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MGM Hits the Jackpot: National Harbor Chosen as Location for P.G. County Casino


James Murren, CEO of MGM Resorts International, addressed the media on Friday, Dec. 20 in Baltimore after a state gaming commission announced that MGM was awarded a gaming license needed to build a resort and casino at National Harbor.

James Murren, CEO of MGM Resorts International, addressed the media on Friday, Dec. 20 in Baltimore after a state gaming commission announced that MGM was awarded a gaming license needed to build a resort and casino at National Harbor. Photo by Joshua Garner.

A Las Vegas-style casino is setting sail for National Harbor after a Maryland gaming commission ruled that the development would be the site of the sixth gaming location in the state.

MGM Resorts International emerged as the winner of a coveted gaming license needed to build a $925 million resort and casino along the Potomac River near Oxon Hill. Members of the Maryland Video Lottery Facility Location Commission awarded the gaming license to MGM in a 5-2 vote at its headquarters in Baltimore on Friday, Dec. 20.

"MGM has a different level of experience,” said David Fry, chair of the commission. "I think [it truly is] a destination resort."

The decision concludes a nearly year-long bidding war for the license. Penn National Gaming, owner of Rosecroft Raceway, had proposed the $700 million Hollywood Casino Resort, while Bensalem, Pa.-based Greenwood Racing Inc., proposed the $800 million Parx Casino Hotel & Spa in Fort Washington at the intersection of Route 210 and Old Fort Road.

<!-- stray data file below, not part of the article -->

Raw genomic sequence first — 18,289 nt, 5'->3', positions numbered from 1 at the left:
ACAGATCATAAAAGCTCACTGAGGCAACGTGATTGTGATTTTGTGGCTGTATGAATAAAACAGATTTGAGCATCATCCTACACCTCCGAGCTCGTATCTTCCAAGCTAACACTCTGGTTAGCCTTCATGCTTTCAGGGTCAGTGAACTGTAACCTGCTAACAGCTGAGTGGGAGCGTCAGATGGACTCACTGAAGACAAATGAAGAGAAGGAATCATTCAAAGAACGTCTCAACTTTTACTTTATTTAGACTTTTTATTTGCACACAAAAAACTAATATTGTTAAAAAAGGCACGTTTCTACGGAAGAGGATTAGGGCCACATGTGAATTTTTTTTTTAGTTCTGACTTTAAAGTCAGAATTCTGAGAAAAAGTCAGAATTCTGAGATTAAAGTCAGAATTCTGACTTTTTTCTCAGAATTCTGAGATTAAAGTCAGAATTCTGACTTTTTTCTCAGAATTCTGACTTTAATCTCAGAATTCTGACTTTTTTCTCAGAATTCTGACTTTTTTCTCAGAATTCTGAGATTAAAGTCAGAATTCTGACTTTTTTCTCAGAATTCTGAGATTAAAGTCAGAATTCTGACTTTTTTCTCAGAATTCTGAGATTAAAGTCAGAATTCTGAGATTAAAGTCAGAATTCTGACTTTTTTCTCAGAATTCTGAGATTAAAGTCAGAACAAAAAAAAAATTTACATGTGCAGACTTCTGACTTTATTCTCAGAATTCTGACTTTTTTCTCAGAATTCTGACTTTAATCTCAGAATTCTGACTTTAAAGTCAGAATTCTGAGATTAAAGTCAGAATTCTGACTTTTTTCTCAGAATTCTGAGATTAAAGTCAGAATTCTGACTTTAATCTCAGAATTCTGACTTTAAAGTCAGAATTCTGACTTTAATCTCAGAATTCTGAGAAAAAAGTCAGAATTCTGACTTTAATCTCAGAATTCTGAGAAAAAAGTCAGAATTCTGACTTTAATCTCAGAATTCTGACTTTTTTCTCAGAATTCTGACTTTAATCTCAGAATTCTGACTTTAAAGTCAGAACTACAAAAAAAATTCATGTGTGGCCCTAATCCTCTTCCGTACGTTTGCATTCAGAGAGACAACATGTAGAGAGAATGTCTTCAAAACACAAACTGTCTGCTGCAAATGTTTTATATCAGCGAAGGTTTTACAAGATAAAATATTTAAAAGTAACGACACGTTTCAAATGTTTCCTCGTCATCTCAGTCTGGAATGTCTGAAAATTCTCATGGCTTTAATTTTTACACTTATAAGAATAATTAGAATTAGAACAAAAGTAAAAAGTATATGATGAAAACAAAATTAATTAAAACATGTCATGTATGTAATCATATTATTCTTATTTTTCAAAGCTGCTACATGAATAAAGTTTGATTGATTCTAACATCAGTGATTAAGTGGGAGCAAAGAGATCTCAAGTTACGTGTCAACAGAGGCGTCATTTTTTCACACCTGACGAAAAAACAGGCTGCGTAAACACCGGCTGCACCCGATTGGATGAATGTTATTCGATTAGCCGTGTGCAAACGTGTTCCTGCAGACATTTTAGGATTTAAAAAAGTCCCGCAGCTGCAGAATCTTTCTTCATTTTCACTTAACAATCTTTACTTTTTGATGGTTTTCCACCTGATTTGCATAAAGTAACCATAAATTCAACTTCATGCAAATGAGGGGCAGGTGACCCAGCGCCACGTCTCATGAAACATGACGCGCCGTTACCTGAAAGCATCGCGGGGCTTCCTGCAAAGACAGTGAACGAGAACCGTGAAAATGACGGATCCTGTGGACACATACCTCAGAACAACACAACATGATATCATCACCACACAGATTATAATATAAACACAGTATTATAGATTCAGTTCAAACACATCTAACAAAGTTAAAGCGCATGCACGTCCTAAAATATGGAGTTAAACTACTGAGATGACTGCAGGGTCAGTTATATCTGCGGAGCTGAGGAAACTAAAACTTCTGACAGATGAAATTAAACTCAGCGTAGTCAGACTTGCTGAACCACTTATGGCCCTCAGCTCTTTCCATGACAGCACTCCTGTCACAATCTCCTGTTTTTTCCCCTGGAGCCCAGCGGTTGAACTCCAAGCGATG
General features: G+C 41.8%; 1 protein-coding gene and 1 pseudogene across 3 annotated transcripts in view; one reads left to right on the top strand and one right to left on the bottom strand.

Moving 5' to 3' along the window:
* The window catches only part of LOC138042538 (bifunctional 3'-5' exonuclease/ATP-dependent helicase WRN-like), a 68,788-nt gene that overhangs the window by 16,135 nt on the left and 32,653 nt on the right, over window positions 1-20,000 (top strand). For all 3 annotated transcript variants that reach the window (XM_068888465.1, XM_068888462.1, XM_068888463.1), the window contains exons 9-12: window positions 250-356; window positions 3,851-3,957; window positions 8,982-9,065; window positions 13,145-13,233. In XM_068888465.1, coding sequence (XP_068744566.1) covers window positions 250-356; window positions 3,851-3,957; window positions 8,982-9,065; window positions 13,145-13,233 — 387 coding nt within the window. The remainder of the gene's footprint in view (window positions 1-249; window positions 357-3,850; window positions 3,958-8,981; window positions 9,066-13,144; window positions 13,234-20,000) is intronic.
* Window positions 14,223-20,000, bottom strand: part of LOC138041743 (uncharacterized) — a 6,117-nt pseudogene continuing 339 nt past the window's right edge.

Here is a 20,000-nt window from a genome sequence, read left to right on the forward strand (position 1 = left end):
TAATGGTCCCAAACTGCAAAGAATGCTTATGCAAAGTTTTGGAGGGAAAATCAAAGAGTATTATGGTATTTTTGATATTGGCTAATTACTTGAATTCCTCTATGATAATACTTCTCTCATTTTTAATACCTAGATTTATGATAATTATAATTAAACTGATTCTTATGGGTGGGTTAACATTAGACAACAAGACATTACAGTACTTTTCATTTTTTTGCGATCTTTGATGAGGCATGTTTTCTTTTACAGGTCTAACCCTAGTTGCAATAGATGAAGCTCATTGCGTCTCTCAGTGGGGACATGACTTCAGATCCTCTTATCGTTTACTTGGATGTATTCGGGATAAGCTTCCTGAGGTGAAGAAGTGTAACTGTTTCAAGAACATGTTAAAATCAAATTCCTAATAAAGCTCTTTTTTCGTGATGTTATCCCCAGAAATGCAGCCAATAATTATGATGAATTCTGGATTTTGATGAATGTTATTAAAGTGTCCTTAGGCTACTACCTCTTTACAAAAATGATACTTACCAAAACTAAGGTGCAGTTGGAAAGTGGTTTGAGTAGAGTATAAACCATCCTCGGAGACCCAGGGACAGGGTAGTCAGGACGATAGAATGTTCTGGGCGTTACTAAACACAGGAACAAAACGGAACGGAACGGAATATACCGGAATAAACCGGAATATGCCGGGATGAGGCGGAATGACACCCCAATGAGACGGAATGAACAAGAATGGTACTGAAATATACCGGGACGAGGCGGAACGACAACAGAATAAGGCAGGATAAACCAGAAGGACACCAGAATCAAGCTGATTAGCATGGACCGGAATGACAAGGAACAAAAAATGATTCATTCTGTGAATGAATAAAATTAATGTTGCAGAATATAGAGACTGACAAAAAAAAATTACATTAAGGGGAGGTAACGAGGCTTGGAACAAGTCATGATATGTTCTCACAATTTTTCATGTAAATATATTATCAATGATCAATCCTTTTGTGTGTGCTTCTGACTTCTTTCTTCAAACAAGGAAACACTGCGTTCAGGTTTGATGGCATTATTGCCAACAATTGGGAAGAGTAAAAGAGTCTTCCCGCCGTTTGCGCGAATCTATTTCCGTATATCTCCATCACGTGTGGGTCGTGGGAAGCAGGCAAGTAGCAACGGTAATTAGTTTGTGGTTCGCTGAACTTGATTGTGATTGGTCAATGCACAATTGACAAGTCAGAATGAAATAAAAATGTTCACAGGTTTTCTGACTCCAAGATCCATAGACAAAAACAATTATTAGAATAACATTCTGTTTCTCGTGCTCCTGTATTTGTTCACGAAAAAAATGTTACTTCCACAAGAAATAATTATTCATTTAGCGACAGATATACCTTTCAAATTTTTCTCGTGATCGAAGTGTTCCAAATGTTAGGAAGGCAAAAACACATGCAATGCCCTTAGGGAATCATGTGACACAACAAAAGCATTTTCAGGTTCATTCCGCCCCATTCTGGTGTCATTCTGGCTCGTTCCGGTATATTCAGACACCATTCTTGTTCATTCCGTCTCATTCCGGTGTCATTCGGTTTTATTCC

But the commissioners consistently favored the National Harbor location praising it for its access to the Capital Beltway with its close proximity to the District and Virginia. MGM also impressed the commission with a lavish design that officials boasted would be the gateway to the Nation's Capital. Consultants for the commission said the National Harbor location would bring in as much $719 million annually, the most revenue of the three bids due to its location right off the Capital Beltway overlooking the Woodrow Wilson Bridge.

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MGM National Harbor was selected as the sixth gaming location in Maryland by a state gaming commission on Dec. 20. (Rendering courtesy of MGM National Harbor)

“The iconic nature of the proposed construction … is something that would be significant,” said Michael G. Miller, a member of the commission. “The MGM site is uniquely visible.”

Officials from Penn National Gaming and Parx said they thought they had a winning chance with their proposals. Penn National touted that selecting it as the state’s sixth gaming location would revitalize the horse racing industry in Maryland. While Parx casino boasted that it would pledge as much as $200 million toward road improvements along Route 210 to ease traffic congestion if it was selected.

But commissioners questioned if Parx would be reimbursed by state agencies for funding infrastructure improvements and if the Penn National Gaming-owed Rosecroft could attract the same clientele as MGM.

“MGM would have the highest amount of income,” said Ella Pierce, a member of the commission. “MGM would attract ... high rollers.”

Still, Parx CEO Anthony Ricci said he had to respect the decision of the commission.

“It’s MGM’s day, they should enjoy it,” he said. “We really thought we would win.”

MGM officials spent no time reveling in the announcement after spending $40 million for the proposal, announcing they plan to open the casino in mid-2016.

“Five years from today, there will be a billion dollar casino along the banks of the Potomac,” said MGM Resorts CEO James Murren. “We think this can be the most successful casino and resort outside of Las Vegas.”

Still, more decisions lay ahead for Prince George’s County officials. National Harbor has created a cluster of developments in the middle of established residential communities that were built long before roadways became clogged along Oxon Hill Road and Route 210.